Of course, it’s easy for me to say this as an academic matter, but it’s going to become increasingly dangerous because the society is full of rats that want to turn you in as a potential enemy of the State or a potential terrorist.
In this light, you might want to watch the series, The Man in the High Castle, which gives an alternate history of the US if it had lost WWII. It has lots of interesting discussions and observations about how easily the average American would roll over and cooperate with whoever gives him orders.
I also recommend that everybody rewatch V for Vendetta. It pretty much mimics—at least up to its spectacular climax—what’s going on today, right down to the virus.
International Man: What are some things that people of modest financial means can do now to protect themselves in case the situation persists or worsens?
Doug Casey: In the years to come, a lot of people will find that they have much more modest financial means than they imagined. At some point, the stock market, bond market, and probably the real estate market will crash. In real terms—I don’t know what it’s going to be in dollar terms—it’s going to be a leveling event. Not just despite, but because of the foolish efforts of central banks around the world to prop things up. It’s quite possible that the unwinding has already started with Evergrande in China. Everything else is made in China. Why not the Greater Depression as well?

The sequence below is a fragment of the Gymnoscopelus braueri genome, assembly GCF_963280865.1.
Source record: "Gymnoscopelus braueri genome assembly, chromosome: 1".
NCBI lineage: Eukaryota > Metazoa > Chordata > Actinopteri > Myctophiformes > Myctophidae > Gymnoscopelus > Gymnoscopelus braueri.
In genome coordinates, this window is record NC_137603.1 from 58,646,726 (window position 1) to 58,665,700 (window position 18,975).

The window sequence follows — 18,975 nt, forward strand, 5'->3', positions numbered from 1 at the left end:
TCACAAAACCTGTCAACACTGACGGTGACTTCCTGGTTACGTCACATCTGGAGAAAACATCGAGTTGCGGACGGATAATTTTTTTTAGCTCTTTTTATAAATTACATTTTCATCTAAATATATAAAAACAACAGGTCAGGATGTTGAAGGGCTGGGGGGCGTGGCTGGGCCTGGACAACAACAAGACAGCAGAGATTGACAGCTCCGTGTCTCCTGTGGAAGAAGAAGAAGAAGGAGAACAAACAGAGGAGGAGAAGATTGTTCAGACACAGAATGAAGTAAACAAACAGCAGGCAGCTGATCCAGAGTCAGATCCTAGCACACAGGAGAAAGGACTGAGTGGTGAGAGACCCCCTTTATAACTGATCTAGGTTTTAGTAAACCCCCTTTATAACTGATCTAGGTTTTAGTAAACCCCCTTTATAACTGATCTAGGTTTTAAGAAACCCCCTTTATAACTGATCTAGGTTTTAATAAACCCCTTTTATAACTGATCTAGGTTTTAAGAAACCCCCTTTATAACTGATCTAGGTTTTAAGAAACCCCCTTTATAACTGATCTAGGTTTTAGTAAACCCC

But apart from staying clear of conventional markets, just try to produce more than you can consume and save the difference. I suggest saving the difference in small gold and silver coins. That keeps it simple.
In addition, speculate on things that are low risk and high potential. Also, don’t have a high correlation with conventional investments.
For instance, one of my favorite classes of securities, uranium stocks, has gone up about four to one in the last few months. Uranium stocks are no longer at the absolute bottom but are going higher. I’m also quite involved in carbon sequestration stocks. Despite the fact that I think the carbon concept ranges from hype to scam, the area will likely get very hot as a consequence of so-called “ESG” investing. I also own a lot of oil and coal stocks, which the market hates. Ironically, they’ll go up at least as much as carbon plays.
But next on the runway will be gold and silver stocks. They’ll not only have their cyclical day in the sun but will also be super hot